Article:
The former Alberni District Secondary School site on Burde Street has been growing weeds for too long, according to former teacher Lyman Jardin.
But he doesn’t want to see a developer get a hold of it; instead, Jardin wants to see a much needed, long-term care facility replace the empty space.
“I see this as an absolute golden opportunity for a prime site for a multipurpose, long-term care facility in a mid-Island setting,” he said. It’s not just Port Alberni that would benefit from it, he adds: at only an hour or two away from Ucluelet and Tofino, it would service the West Coast too, Jardin added.
“Otherwise it is simply going to be sold to some kind of developer and who knows what will happen. It’s an opportunity that exists at the current time that is going to go away if someone doesn’t try to do something.”
In order to facilitate such a proposal, Jardin sees something different than a straight land sale happening.
“I know I’m being absolutely naive to think that the Minister of Health and the Minister of Education might actually see a potential land swap as part of a deal that could be made with School District 70 to facilitate something like that,” he said.
“A land swap as opposed to going through financial middlemen makes a lot of financial sense. It’s going to take some out-of-the-box thinking by a few people.”
Port Alberni city councillor Denis Sauve—liaison to the city’s seniors’ advisory committee—is a fan of Jardin’s idea.
“I absolutely agree with [Jardin],” he said.
“The issue we’re having right now is that the lack of economic of growth within the city prevents us from visiting those ventures.”
Sauve doesn’t want to see a privatized long-term care facility on the land, believing that it will be too expensive for many seniors.
Instead, he thinks that the province needs to step up to the plate.
“It’s a lot of negotiating with the province and the province has to get involved,” Sauve said.
“We’re ill-funded here locally and we’re in need of it. Unfortunately, the province uses the same excuse that they’re ill-funded by the federal government.”
According to the 2015 Alberni Valley Vital Signs report released by the AV Community Foundation, the number of seniors in the Valley is expected to increase 96 per cent by 2034.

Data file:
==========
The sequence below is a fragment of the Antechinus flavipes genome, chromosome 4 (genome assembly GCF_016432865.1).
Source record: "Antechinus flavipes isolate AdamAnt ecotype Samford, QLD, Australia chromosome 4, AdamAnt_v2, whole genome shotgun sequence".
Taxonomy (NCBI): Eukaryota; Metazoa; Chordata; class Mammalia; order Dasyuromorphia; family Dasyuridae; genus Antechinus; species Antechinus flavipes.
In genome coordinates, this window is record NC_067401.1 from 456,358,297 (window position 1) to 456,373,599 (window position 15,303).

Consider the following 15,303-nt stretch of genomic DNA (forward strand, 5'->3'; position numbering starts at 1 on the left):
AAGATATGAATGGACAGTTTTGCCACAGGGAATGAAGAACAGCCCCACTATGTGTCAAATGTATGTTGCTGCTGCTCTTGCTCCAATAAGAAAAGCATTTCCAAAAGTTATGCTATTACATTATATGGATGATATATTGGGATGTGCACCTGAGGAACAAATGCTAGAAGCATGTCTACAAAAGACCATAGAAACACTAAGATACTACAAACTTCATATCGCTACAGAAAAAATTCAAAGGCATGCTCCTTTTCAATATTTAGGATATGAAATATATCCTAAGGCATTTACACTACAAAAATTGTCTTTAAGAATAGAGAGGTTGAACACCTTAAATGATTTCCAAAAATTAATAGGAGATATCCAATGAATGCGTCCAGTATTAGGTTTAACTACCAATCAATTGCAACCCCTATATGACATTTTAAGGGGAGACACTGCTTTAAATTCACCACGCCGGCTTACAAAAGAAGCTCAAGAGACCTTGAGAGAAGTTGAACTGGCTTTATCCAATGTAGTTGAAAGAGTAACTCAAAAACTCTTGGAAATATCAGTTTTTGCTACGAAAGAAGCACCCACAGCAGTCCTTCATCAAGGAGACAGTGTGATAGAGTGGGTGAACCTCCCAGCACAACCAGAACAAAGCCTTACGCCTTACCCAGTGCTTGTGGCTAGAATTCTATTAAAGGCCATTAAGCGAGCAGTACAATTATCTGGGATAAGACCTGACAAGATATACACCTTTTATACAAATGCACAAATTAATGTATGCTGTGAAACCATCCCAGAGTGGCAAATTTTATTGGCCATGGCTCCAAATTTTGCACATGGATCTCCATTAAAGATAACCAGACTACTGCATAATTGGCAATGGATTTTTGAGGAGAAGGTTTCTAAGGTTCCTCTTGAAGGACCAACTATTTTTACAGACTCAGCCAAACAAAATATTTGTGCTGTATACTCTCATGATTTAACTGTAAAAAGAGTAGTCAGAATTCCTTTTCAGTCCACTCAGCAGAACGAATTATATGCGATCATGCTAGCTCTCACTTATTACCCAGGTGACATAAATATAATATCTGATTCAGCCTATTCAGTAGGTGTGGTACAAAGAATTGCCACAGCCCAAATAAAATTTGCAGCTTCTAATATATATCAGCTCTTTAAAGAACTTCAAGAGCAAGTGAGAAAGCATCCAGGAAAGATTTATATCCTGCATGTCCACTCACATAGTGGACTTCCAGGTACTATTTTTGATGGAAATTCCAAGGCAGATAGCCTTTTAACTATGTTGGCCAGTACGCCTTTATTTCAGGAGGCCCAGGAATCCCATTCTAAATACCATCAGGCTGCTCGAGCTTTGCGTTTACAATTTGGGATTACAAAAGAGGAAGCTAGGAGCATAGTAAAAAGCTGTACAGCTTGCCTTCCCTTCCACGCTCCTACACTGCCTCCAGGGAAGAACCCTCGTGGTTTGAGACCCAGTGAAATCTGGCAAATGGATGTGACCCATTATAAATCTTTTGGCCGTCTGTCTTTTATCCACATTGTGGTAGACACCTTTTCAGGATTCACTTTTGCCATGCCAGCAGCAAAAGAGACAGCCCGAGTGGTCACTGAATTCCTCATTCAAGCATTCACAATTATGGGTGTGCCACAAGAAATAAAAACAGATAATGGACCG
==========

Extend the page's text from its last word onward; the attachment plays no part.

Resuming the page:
The lack of long-term care isn’t just a Port Alberni issue, Sauve added.
He believes that a revision of the patchwork system of seniors’ care needs to happen province-wide.
But for Port Alberni at least, that is unlikely to happen.
“At this time, we have no plans to increase residential care capacity in Port Alberni,” said Valerie Wilson, Island Health manager of communications for the North and Central Island.
There are currently 192 publicly subsidized beds in long-term care facilities in the Alberni Valley, according to Island Health. There are also 34 assisted living suites.
It’s not enough, said Sauve, noting the Port Alberni seniors who are shipped off to facilities in Parksville and Courtenay.
According to city planner Scott Smith, Island Health owns approximately three-quarters of a large empty lot bound by Morton and Maitland streets, and Eighth and Ninth avenues—approximately in front of the RCMP station.
According to Wilson, one of the three lots in that block is identified as a possible site for the Port Alberni Shelter Society. The other two “are being held for strategic purposes not yet identified.”
However, Jardin doesn’t think that lot in front of the RCMP station is a suitable one for a new long-term seniors’ care facility.
“Isn’t [the former ADSS property] the site you would like to see a long-term care complex on rather than the old hospital property?” he said.
However, the former ADSS site may not be up for grabs.
“It is our intention to look at disposing of the property,” said School District 70 superintendent Greg Smyth.
According to SD70 secretary treasurer Lindsay Cheetham, the school district is working with the province to facilitate property sale. The property has not been formally listed with a real estate company although the district has consulted with a realtor.
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While the future of the old ADSS site isn’t certain, one thing is.
“We are not going to be a developer of the land,” said Smyth.
“So those who have said it would be great for this or great for that… yes, but it will be someone else who would pursue that.”
Selling the property is important to the school district not just because it is excess property.
“We have had to borrow money to pay for part of the construction of the new ADSS,” said Cheetham.
“The proceeds from the sale will first go to pay off that loan before anything that is left over would come to the district.”
However there is not going to be anything left over.
The loan, Cheetham said, is $1.5 million. The property is apparently not worth that much.
The school district is unlikely to recoup the whole $1.5 million for the 22-acre property, he said.
“We’ve had a realtor look at it and give us a proposal in terms of what to list it as and that proposal does not cover the whole $1.5 million,” said Cheetham.
Smyth said the school district will be looking to get all it can for the property.
“Certainly, we want to maximize the value of that property so we’ll be pursuing it from that angle,” said Smyth.
In order to facilitate the trade that Jardin hopes for, the health ministry would have to come up with the $1.5 million that SD70 owes.
“We need the sale of that property to pay off that loan,” said Cheetham.
They’ve had no proponents approach them regarding developing the site as a seniors’ facility, Smyth added.
But Jardin will continue to hope.
“One day I might need such a facility, and I would love to have a room looking out over the harbour, or the Beaufort Mountains, rather than one that looks at the police station or the homeless shelter.”